The safety of Simmondsia Chinensis (Jojoba) Seed Oil, Simmondsia Chinensis (Jojoba) Seed Wax, Simmondsia Chinensis (Jojoba) Butter, Hydrogenated Jojoba Oil, Jojoba Esters, Hydrolyzed Jojoba Esters, Isomerized Jojoba Oil, Jojoba Alcohol and Synthetic Jojoba Oil has been assessed by the Cosmetic Ingredient Review (CIR) Expert Panel. The CIR Expert Panel evaluated the scientific data and based on the available information concluded that Jojoba Oil and the related ingredients were safe for use as cosmetic ingredients.

More safety information: CIR Safety Review: Based on the large molecular weight of the components of the Jojoba Oil ingredients, the CIR Expert Panel concluded that they would not penetrate the skin. The CIR Expert Panel reviewed a number of studies that indicated low acute and subchronic toxicity of Simmondsia Chinensis (Jojoba) Seed Oil. Undiluted Simmondsia Chinensis (Jojoba) Seed Oil was not a skin irritant. In a maximization test, no sensitization reactions were observed with Jojoba Alcohol. Jojoba Alcohol and mixture of Jojoba Oil and Hydrogenated Jojoba Oil were not mutagenic in bacterial assays. Tests of topical products containing Simmondsia Chinensis (Jojoba) Seed Oil found them to be nonirritants and nonsensitizers to humans. Sensitization to undiluted Jojoba Oil was not observed.

The use of Simmondsia Chinensis (Jojoba) Seed Oil, Simmondsia Chinensis (Jojoba) Seed Wax and the other Jojoba ingredients in cosmetic products in the European Union is allowed according to the general provisions of the Cosmetics Directive. Link to the EU Cosmetics Directive: http://ec.europa.eu/consumers/sectors/cosmetics/documents/

More scientific information: Jojoba is grown for the liquid Jojoba Oil in its seeds. Jojoba Oil is easily refined to be odorless and colorless. Jojoba oil is also stable to oxidation. Jojoba (seed) Oil and its derivatives are used primarily as hair conditioning agents and skin conditioning agents (occlusive).

Cosmetic Ingredient Review
The Cosmetic Ingredient Review (CIR) was established in 1976 as an independent safety review program for cosmetic ingredients. The CIR Expert Panel consists of independent experts in dermatology, toxicology, pharmacolgy and veterinary medicine. The CIR includes participation by the U.S. Food & Drug Administration and the Consumer Federation of America.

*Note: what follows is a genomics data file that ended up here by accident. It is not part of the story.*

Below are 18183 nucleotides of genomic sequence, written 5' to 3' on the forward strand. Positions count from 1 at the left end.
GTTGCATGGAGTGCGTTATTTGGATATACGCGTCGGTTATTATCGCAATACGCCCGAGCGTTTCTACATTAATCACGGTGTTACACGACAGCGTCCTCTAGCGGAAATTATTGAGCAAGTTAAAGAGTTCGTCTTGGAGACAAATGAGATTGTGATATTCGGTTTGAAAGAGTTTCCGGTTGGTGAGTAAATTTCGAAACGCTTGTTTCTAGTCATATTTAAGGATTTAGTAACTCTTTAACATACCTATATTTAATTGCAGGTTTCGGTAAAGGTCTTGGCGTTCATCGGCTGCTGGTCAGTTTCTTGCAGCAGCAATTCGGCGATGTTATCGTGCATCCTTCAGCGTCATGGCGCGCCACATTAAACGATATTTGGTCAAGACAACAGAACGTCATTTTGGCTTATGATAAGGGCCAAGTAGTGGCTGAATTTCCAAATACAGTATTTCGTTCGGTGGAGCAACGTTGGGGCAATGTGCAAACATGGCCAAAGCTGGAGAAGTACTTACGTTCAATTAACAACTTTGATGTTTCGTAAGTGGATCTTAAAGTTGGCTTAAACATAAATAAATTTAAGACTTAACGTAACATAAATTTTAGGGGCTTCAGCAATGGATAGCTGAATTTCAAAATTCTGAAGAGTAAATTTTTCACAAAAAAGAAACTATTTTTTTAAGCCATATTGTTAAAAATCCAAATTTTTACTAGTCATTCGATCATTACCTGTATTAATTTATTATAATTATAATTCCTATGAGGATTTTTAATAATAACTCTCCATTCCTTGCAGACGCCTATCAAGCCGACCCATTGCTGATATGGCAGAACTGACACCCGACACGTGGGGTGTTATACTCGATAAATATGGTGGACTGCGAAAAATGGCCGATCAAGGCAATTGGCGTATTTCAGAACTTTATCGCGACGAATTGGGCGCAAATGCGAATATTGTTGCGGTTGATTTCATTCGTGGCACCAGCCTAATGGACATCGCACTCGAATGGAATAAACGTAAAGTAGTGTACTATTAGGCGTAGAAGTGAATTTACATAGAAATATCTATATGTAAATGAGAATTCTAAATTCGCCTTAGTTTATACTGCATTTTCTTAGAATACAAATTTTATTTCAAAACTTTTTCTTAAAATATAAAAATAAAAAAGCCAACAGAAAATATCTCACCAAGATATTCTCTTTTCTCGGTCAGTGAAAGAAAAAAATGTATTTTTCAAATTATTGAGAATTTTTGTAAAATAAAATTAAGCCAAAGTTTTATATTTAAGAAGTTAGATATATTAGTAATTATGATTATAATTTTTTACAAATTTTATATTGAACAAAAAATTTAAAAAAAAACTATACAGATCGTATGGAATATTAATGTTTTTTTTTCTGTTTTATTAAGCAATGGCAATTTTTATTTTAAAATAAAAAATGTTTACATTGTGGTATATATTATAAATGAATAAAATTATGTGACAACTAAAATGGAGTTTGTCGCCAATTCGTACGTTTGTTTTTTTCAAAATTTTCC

HOW FASHION AND BEAUTY PEOPLE REALLY FEEL ABOUT PACKAGING WASTE

    If you try to explain unboxing videos to your grandma, she might shake her head in disbelief. People can really rack up 400,000 views on YouTube by doing nothing but unwrapping fashion and beauty products? Despite Grandma's incredulity, it's true — fancy packaging has become so normal that there's a whole genre of video devoted to it.

    But what happens to all that tissue paper and confetti when the video ends? Quite often, it's immediately disposed of. Here at Fashionista HQ, we've seen it firsthand as the mound next to our recycling bin has become a semi-permanent fixture. So we wondered: in an age that's seen eco-friendly brands becoming the preferred collaboration partners for famous cool teens and other labels suing the President over environmental conservation issues, are fashion and beauty people really just overlooking packaging waste?

    Turns out, the answer is no. We asked, and over 350 of you who work as influencers, editors, stylists, PR pros, models, makeup artists, CEOs, designers and more let us know how you feel about the waste you see — and what you think the industry can do to be better. 

    MOST FASHION AND BEAUTY PEOPLE SEE EXCESSIVE PACKAGING FREQUENTLY

    Eighty-five percent of the people who responded to our survey said they regularly receive or send out swag. To clarify what was meant by "regularly," we asked how often exactly product changed hands. Over a third of responders said two to three times per week, while another third said between four and 20 times per week. In short: fashion and beauty people have a lot of product to deal with! And even if we like many of the things we're sent, a lot of us are frustrated with the waste that accompanies it: 81 percent of responders said the mailings they work with involve "excessive" packaging.

    "It breaks my heart every time," wrote one industry pro.

    BEAUTY AND SKINCARE BRANDS ARE THE WORST PERPETRATORS

    While waste abounds in all corners of the industry, responses resoundingly pointed to beauty and skincare brands as the worst perpetrators when it comes to superfluous stuff in mailings. One theory is that there's more pressure to make a big splash with packaging when you're dealing with products that are physically small — a fancy new serum may be just as pricy (and exciting to its new owner) as a pair of shoes, but it doesn't inherently require big, memorable packaging.